Brett Favre is playing the media like a fiddle. Weeks ago he allegedly sent texts to teammates saying he was retiring. Yesterday he announces he’s coming back. Without question, Favre is the true diva of the NFL as he enters his 20th season.
Don’t get me wrong, Favre is a great quarterback. He has every major statistical record there is for quarterbacks. But at the end of the day, he has the same amount of Super Bowls as Doug Williams, Jeff Hostetler, Trent Dilfer, Peyton Manning, and Kurt Warner.
I’m sick and tired of Favre getting the benefit of the doubt from the media. I’m sick and tired of the media catering to Favre like he has the rings of Joe Montana and the stature of Tiger Woods in American sports.
Favre gets handled with care because his legend has been carefully crafted and manufactured by the media. He’s the consummate modern-day soap opera in sports.
One of the preeminent reasons Favre gets preferential treatment is because of his white complexion.
Yeah, I said it.
What if Favre’s teammate Adrian Peterson said he didn’t want to attend training camp? As arguably the best running back in football do you think he could pull a “Favre” and get away with it?
If Terrell Owens and Chad Ochocinco told the Cincinnati Bengals they were skipping training camp the media would likely cover the story in a negative light. Even though Owens and Ochocinco have never been in trouble they are the benefactors of negative press coverage.
What if Donovan McNabb told Mike Shanahan he could study the new offense from his home in Arizona do you think that would fly with the Washington Redskins organization?
Part of the latter decisions hinge on how those organizations are ran. But an unspoken and subconscious part of that determination is race-based.
Favre is endeared by the media because of how he’s treated. African-American stars in professional sports rarely get the royal treatment because they are subject to a different set of rules by sports journalists.
According to The Institute for Diversity and Ethics in Sports 88 percent of the mainstream sports writers in this country are white. Whites typically cover athletes differently because of a combination of race and how open their minds are.
Favre gets preferential treatment because he’s been portrayed as the guy who is above the law. Favre can do no wrong with his “all schucks” routine where African-American stars cannot get such a pass.
Haynesworth is one of the premier defensive linemen in the NFL yet he was humiliated by the Washington Redskin organization. How come Favre doesn’t have to perform a series of unnecessary fitness tests like Albert Haynesworth was forced to do?
Let me digress.
When LeBron James bolted for the allure of South Beach over Cleveland many fans, both African-American and white, were irate. But when Cavalier owner Dan Gilbert issued “The Statement” after James issued “The Decision” a segment of the African-American community shifted their focus from James’ decision to leave to the racial undertones of Gilbert’s rant.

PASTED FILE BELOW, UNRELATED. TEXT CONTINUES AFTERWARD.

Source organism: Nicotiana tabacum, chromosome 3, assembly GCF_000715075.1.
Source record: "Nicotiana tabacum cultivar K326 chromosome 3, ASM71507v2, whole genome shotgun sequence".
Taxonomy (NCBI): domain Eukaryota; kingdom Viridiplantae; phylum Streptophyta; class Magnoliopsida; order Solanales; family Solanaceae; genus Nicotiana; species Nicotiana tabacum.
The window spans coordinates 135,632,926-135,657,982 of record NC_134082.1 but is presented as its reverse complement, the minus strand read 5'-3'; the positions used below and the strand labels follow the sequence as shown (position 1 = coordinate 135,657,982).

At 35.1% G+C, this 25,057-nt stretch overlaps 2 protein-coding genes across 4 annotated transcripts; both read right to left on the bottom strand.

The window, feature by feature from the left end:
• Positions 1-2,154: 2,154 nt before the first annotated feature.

Some, myself included, felt Gilbert was angered because his most prized slave had run away to another plantation. He felt scorned by his most prized possession leaving him for another master. It was as if Gilbert was suggesting, “How dare you leave me after all I’ve done for you!”
Then there’s Brett Favre: He holds the Minnesota Vikings hostage and media covers him with kid gloves. He’s revered for his antics as he kept the Vikings waiting in the wings because he’s depicted as a warrior where James was criticized by many for being a runaway slave.
What’s with the double-standard?
What if Favre decided not play this season? Do you think the mainstream media would hammer Favre?
Do you think the Vikings organization would pull a “Dan Gilbert” on Favre?
I assert no.
As a fan I don’t roll with Brett Favre because of the consistent hype. But I must admit I was happy to see him stick it to the Green Bay Packers because I think they shifted Favre.
Professionally it’s another matter. Favre, along with Peyton Manning, can do no wrong in court of public opinion. No one talks about Manning walking off the field and refusing to shake hands with any New Orleans Saints after his interception sealed the loss for the Indianapolis Colts in the Super Bowl. The media chalks up his unacceptable behavior as Manning just being a great competitor.
If Donovan McNabb did the same thing as Manning would the media coverage be the same?
In closing, Favre is the poster-boy of guts and glory. He’s hailed as being a “mans man” because he’s started every game he’s been in since 1992. Favre is depicted as a “gunslinger” when he throws interceptions that cost his teams games. His errors are spun in the media as a positive attribute.
Favre without question is a great player. But part of his greatness has been manufactured. Favre can make the connection due to his complexion with those who comprise the media.
What do you think?